JACK trial protocol: a phase III multicentre cluster randomised controlled trial of a school-based relationship and sexuality education intervention focusing on young male perspectives

Maria Lohan, Aine Aventin, Michael Clarke, Rhonda Curran, Lisa Maguire, Rachael Hunter, Cliona McDowell, Lisa McDaid, Honor Young, James White, Adam Fletcher, Rebecca French, Christopher Bonell, Julia V Bailey, Liam O'Hare

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Introduction Teenage pregnancy remains a worldwide health concern which is an outcome of, and contributor to, health inequalities. The need for gender-aware interventions with a focus on males in addressing teenage pregnancy has been highlighted as a global health need by WHO and identified in systematic reviews of (relationship and sexuality education (RSE)). This study aims to test the effectiveness of an interactive film-based RSE intervention, which draws explicit attention to the role of males in preventing an unintended pregnancy by reducing unprotected heterosexual teenage sex among males and females under age 16 years.

Methods and analysis A phase III cluster randomised trial with embedded process and economic evaluations. If I Were Jack encompasses a culturally sensitive interactive film, classroom materials, a teacher-trainer session and parent animations and will be delivered to replace some of the usual RSE for the target age group in schools in the intervention group. Schools in the control group will not receive the intervention and will continue with usual RSE. Participants will not be blinded to allocation. Schools are the unit of randomisation stratified per country and socioeconomic status. We aim to recruit 66 UK schools (24 in Northern Ireland; 14 in each of England, Scotland and Wales), including approximately 7900 pupils. A questionnaire will be administered at baseline and at 12–14 months postintervention. The primary outcome is reported unprotected sex, a surrogate measure associated with unintended teenage pregnancy. Secondary outcomes include knowledge, attitudes, skills and intentions relating to avoiding teenage pregnancy in addition to frequency of engagement in sexual intercourse, contraception use and diagnosis of sexually transmitted infections.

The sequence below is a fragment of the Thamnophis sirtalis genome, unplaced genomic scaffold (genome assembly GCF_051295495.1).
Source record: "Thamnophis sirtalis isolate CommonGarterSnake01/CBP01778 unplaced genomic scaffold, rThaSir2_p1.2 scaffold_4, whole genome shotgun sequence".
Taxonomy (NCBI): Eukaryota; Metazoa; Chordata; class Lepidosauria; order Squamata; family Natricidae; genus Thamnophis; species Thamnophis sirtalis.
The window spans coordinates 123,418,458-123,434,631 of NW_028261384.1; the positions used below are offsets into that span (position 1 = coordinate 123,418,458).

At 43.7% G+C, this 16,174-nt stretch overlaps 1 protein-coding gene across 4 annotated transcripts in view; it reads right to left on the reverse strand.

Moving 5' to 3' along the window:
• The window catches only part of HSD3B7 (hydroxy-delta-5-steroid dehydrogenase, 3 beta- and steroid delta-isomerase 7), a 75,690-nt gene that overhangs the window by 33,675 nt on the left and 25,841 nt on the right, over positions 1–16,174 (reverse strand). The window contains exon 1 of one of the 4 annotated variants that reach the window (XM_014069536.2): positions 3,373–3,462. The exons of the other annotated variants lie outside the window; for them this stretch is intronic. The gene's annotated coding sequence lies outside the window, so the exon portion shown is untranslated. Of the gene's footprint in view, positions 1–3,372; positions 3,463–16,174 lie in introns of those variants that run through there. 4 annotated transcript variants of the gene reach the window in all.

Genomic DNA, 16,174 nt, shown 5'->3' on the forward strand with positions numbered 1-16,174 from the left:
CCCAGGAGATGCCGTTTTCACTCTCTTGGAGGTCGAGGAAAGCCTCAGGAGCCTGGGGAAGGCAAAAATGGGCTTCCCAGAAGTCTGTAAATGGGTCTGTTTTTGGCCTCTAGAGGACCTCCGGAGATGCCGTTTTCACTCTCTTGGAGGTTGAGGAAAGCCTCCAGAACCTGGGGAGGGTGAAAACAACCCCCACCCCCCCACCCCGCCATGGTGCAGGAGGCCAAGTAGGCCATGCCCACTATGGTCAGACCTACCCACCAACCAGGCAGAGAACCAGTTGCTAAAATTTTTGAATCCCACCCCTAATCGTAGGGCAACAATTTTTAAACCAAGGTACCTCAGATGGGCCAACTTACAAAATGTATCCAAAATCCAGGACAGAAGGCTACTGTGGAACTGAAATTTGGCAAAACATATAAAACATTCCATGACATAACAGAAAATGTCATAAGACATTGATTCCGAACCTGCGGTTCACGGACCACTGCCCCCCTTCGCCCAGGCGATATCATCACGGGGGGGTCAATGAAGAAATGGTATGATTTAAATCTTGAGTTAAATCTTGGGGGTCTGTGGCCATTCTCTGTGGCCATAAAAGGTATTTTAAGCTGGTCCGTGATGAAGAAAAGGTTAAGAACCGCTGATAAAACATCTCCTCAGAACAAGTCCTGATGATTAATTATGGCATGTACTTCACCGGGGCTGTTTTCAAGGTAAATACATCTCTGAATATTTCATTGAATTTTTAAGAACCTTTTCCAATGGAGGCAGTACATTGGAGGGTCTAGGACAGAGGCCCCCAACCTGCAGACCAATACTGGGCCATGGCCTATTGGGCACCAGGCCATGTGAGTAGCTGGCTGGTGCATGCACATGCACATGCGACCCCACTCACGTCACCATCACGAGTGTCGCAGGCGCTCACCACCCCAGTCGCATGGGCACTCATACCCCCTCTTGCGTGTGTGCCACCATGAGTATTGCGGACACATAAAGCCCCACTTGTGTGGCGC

Ethics and dissemination Ethical approval was obtained from Queen’s University Belfast. Results will be published in peer-reviewed journals and disseminated to stakeholders. Funding is from the National Institute for Health Research.
Original languageEnglish
Article number022128
JournalBMJ Open
Publication statusPublished - 28 Jul 2018


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